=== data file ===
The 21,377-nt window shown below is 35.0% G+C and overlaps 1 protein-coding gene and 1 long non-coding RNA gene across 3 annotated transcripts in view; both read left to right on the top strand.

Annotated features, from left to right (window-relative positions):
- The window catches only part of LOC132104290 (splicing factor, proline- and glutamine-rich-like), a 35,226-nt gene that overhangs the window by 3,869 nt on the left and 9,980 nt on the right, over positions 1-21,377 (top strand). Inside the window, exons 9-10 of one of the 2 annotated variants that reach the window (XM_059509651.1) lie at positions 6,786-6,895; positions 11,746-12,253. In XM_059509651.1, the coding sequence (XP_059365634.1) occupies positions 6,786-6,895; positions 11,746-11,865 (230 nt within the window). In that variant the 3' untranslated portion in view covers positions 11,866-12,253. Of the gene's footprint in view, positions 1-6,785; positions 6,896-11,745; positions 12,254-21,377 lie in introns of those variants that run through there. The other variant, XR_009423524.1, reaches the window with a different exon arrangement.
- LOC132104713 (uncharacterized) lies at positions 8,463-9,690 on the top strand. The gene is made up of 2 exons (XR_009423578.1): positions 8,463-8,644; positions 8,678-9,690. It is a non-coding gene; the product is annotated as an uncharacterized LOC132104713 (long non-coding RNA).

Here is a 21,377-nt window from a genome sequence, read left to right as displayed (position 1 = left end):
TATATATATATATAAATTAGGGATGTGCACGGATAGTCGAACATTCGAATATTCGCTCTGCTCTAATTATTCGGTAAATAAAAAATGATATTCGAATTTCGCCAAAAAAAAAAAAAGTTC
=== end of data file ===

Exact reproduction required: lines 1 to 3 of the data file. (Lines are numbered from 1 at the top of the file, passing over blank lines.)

The 21,377-nt window shown below is 35.0% G+C and overlaps 1 protein-coding gene and 1 long non-coding RNA gene across 3 annotated transcripts in view; both read left to right on the top strand.

Annotated features, from left to right (window-relative positions):
- The window catches only part of LOC132104290 (splicing factor, proline- and glutamine-rich-like), a 35,226-nt gene that overhangs the window by 3,869 nt on the left and 9,980 nt on the right, over positions 1-21,377 (top strand). Inside the window, exons 9-10 of one of the 2 annotated variants that reach the window (XM_059509651.1) lie at positions 6,786-6,895; positions 11,746-12,253. In XM_059509651.1, the coding sequence (XP_059365634.1) occupies positions 6,786-6,895; positions 11,746-11,865 (230 nt within the window). In that variant the 3' untranslated portion in view covers positions 11,866-12,253. Of the gene's footprint in view, positions 1-6,785; positions 6,896-11,745; positions 12,254-21,377 lie in introns of those variants that run through there. The other variant, XR_009423524.1, reaches the window with a different exon arrangement.